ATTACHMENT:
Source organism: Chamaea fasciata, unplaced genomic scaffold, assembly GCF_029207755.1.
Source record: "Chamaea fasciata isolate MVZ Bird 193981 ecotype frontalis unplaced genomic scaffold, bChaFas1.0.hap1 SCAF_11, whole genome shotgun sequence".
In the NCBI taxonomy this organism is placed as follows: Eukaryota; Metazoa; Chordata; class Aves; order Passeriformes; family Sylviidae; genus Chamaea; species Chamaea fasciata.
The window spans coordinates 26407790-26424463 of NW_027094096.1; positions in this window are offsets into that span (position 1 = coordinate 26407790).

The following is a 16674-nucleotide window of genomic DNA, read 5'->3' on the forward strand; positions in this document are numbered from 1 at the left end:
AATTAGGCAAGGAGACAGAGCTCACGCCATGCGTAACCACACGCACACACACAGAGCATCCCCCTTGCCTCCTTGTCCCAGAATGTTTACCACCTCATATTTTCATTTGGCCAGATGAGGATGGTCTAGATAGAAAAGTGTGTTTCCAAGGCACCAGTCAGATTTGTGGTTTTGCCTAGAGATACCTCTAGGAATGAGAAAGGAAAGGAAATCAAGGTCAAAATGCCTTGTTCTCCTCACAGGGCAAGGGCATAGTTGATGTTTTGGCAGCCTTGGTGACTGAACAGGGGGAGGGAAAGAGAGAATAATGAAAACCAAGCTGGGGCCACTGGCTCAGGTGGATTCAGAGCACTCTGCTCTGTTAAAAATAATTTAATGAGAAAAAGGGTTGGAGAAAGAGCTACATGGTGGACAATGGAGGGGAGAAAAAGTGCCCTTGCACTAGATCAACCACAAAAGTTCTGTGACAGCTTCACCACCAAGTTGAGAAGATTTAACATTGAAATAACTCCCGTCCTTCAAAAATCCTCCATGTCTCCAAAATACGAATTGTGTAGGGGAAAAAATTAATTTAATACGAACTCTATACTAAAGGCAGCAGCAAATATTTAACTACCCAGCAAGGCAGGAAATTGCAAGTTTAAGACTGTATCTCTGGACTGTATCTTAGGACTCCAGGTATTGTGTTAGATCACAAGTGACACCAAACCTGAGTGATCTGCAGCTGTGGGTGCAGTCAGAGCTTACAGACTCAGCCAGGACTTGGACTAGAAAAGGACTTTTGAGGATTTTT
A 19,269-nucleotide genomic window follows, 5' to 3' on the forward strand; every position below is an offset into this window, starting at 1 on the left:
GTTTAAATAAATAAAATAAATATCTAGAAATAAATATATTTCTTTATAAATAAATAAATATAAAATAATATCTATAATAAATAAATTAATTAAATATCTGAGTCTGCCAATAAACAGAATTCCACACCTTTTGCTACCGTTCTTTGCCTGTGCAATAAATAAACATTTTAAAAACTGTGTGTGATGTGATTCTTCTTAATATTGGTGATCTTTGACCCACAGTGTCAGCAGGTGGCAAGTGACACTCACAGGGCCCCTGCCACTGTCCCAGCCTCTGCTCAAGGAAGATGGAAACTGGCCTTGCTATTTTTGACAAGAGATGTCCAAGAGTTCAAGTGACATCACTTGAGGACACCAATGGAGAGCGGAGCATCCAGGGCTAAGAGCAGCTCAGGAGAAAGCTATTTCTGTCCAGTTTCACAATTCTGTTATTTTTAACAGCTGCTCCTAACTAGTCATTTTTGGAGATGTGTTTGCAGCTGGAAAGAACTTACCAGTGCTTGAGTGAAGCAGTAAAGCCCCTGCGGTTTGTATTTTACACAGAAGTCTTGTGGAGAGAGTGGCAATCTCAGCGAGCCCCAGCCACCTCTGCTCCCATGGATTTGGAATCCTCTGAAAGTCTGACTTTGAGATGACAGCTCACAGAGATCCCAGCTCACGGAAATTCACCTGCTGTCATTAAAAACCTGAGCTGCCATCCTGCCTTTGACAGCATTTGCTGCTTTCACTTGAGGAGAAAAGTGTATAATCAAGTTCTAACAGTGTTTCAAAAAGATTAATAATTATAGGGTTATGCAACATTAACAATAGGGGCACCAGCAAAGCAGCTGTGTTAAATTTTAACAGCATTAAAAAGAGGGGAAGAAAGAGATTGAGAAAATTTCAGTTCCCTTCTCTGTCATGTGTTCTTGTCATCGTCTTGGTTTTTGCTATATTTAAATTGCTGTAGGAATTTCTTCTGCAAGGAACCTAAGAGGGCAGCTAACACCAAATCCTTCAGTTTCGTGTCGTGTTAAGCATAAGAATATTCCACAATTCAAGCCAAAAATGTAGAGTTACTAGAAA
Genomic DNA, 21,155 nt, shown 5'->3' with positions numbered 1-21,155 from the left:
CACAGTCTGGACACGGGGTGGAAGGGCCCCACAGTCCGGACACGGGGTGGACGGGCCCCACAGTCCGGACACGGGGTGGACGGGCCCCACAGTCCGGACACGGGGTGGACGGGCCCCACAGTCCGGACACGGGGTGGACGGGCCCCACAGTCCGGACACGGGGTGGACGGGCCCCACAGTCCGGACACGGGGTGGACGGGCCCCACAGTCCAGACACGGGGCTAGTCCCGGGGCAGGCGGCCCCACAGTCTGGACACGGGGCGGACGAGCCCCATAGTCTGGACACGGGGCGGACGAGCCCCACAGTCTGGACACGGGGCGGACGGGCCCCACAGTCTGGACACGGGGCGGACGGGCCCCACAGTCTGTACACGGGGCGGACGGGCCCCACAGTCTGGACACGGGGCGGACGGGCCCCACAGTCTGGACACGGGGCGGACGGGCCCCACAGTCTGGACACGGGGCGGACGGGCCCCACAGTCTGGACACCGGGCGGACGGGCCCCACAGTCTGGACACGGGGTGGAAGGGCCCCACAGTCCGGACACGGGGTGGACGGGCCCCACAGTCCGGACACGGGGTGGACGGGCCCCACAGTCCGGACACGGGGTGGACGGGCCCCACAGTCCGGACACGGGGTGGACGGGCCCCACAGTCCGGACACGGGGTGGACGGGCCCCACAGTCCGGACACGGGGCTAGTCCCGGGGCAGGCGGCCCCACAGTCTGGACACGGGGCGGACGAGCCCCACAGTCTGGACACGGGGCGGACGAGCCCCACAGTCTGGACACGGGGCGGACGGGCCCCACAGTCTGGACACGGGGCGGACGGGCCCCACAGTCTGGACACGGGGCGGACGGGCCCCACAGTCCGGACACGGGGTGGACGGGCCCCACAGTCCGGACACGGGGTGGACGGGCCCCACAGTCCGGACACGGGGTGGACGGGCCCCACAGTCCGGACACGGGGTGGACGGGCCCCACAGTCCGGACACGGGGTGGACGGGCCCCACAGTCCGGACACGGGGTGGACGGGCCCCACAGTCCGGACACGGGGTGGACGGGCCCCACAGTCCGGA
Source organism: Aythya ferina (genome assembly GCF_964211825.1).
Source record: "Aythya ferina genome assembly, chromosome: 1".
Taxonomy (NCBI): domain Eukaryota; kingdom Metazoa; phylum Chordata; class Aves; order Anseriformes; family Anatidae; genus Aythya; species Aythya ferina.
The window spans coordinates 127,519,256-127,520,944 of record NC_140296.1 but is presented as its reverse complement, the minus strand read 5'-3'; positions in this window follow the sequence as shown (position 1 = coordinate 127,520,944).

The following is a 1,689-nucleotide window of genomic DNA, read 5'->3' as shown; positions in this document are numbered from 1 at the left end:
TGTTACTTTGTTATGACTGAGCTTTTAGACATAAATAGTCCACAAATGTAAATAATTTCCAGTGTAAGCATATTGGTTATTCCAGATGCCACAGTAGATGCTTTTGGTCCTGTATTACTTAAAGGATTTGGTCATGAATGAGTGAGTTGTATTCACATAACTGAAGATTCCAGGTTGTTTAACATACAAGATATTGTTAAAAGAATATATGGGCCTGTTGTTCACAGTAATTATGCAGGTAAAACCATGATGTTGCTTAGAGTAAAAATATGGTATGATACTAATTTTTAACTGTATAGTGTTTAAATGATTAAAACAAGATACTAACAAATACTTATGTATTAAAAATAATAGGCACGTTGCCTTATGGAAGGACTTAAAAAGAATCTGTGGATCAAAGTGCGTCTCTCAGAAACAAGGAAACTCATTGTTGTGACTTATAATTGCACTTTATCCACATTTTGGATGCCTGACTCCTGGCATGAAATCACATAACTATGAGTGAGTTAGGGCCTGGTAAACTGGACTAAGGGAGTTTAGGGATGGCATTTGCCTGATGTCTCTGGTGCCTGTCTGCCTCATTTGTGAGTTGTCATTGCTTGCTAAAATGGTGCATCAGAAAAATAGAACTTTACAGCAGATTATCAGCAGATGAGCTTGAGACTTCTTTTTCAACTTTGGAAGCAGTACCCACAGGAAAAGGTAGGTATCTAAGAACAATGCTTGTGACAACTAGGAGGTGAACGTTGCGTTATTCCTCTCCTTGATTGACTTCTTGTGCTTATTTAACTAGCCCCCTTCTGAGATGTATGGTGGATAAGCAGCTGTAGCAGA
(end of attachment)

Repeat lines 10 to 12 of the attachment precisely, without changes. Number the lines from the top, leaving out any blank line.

CACAGTCTGGACACGGGGTGGAAGGGCCCCACAGTCCGGACACGGGGTGGACGGGCCCCACAGTCCGGACACGGGGTGGACGGGCCCCACAGTCCGGACACGGGGTGGACGGGCCCCACAGTCCGGACACGGGGTGGACGGGCCCCACAGTCCGGACACGGGGTGGACGGGCCCCACAGTCCGGACACGGGGTGGACGGGCCCCACAGTCCAGACACGGGGCTAGTCCCGGGGCAGGCGGCCCCACAGTCTGGACACGGGGCGGACGAGCCCCATAGTCTGGACACGGGGCGGACGAGCCCCACAGTCTGGACACGGGGCGGACGGGCCCCACAGTCTGGACACGGGGCGGACGGGCCCCACAGTCTGTACACGGGGCGGACGGGCCCCACAGTCTGGACACGGGGCGGACGGGCCCCACAGTCTGGACACGGGGCGGACGGGCCCCACAGTCTGGACACGGGGCGGACGGGCCCCACAGTCTGGACACCGGGCGGACGGGCCCCACAGTCTGGACACGGGGTGGAAGGGCCCCACAGTCCGGACACGGGGTGGACGGGCCCCACAGTCCGGACACGGGGTGGACGGGCCCCACAGTCCGGACACGGGGTGGACGGGCCCCACAGTCCGGACACGGGGTGGACGGGCCCCACAGTCCGGACACGGGGTGGACGGGCCCCACAGTCCGGACACGGGGCTAGTCCCGGGGCAGGCGGCCCCACAGTCTGGACACGGGGCGGACGAGCCCCACAGTCTGGACACGGGGCGGACGAGCCCCACAGTCTGGACACGGGGCGGACGGGCCCCACAGTCTGGACACGGGGCGGACGGGCCCCACAGTCTGGACACGGGGCGGACGGGCCCCACAGTCCGGACACGGGGTGGACGGGCCCCACAGTCCGGACACGGGGTGGACGGGCCCCACAGTCCGGACACGGGGTGGACGGGCCCCACAGTCCGGACACGGGGTGGACGGGCCCCACAGTCCGGACACGGGGTGGACGGGCCCCACAGTCCGGACACGGGGTGGACGGGCCCCACAGTCCGGACACGGGGTGGACGGGCCCCACAGTCCGGA
Source organism: Aythya ferina (genome assembly GCF_964211825.1).
Source record: "Aythya ferina genome assembly, chromosome: 1".